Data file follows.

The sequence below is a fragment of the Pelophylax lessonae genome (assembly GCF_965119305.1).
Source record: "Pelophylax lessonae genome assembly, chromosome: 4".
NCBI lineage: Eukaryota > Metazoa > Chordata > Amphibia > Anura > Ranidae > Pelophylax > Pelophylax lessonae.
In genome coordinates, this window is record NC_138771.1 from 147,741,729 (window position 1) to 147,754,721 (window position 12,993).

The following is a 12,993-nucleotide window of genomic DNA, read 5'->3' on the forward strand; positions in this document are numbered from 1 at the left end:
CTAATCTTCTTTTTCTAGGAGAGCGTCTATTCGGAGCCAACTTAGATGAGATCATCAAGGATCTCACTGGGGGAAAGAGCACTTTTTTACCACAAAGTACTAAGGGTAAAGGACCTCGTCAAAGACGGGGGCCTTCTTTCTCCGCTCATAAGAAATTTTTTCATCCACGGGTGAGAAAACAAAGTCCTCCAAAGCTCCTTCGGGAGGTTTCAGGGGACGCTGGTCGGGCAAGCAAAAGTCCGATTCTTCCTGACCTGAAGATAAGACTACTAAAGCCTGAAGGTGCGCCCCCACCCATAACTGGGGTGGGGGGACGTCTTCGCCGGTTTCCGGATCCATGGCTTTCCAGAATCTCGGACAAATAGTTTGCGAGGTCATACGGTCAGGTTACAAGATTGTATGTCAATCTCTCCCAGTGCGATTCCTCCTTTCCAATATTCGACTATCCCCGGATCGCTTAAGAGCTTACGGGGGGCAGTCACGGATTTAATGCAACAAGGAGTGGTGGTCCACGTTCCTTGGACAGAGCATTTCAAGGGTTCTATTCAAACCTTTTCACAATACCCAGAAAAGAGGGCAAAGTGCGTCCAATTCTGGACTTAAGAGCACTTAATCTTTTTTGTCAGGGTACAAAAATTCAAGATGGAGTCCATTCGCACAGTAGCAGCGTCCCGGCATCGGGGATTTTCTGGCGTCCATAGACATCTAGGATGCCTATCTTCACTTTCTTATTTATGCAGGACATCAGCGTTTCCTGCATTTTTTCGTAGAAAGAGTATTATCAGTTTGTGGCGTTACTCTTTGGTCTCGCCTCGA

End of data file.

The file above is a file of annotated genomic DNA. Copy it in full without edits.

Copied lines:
The sequence below is a fragment of the Pelophylax lessonae genome (assembly GCF_965119305.1).
Source record: "Pelophylax lessonae genome assembly, chromosome: 4".
NCBI lineage: Eukaryota > Metazoa > Chordata > Amphibia > Anura > Ranidae > Pelophylax > Pelophylax lessonae.
In genome coordinates, this window is record NC_138771.1 from 147,741,729 (window position 1) to 147,754,721 (window position 12,993).

The following is a 12,993-nucleotide window of genomic DNA, read 5'->3' on the forward strand; positions in this document are numbered from 1 at the left end:
CTAATCTTCTTTTTCTAGGAGAGCGTCTATTCGGAGCCAACTTAGATGAGATCATCAAGGATCTCACTGGGGGAAAGAGCACTTTTTTACCACAAAGTACTAAGGGTAAAGGACCTCGTCAAAGACGGGGGCCTTCTTTCTCCGCTCATAAGAAATTTTTTCATCCACGGGTGAGAAAACAAAGTCCTCCAAAGCTCCTTCGGGAGGTTTCAGGGGACGCTGGTCGGGCAAGCAAAAGTCCGATTCTTCCTGACCTGAAGATAAGACTACTAAAGCCTGAAGGTGCGCCCCCACCCATAACTGGGGTGGGGGGACGTCTTCGCCGGTTTCCGGATCCATGGCTTTCCAGAATCTCGGACAAATAGTTTGCGAGGTCATACGGTCAGGTTACAAGATTGTATGTCAATCTCTCCCAGTGCGATTCCTCCTTTCCAATATTCGACTATCCCCGGATCGCTTAAGAGCTTACGGGGGGCAGTCACGGATTTAATGCAACAAGGAGTGGTGGTCCACGTTCCTTGGACAGAGCATTTCAAGGGTTCTATTCAAACCTTTTCACAATACCCAGAAAAGAGGGCAAAGTGCGTCCAATTCTGGACTTAAGAGCACTTAATCTTTTTTGTCAGGGTACAAAAATTCAAGATGGAGTCCATTCGCACAGTAGCAGCGTCCCGGCATCGGGGATTTTCTGGCGTCCATAGACATCTAGGATGCCTATCTTCACTTTCTTATTTATGCAGGACATCAGCGTTTCCTGCATTTTTTCGTAGAAAGAGTATTATCAGTTTGTGGCGTTACTCTTTGGTCTCGCCTCGA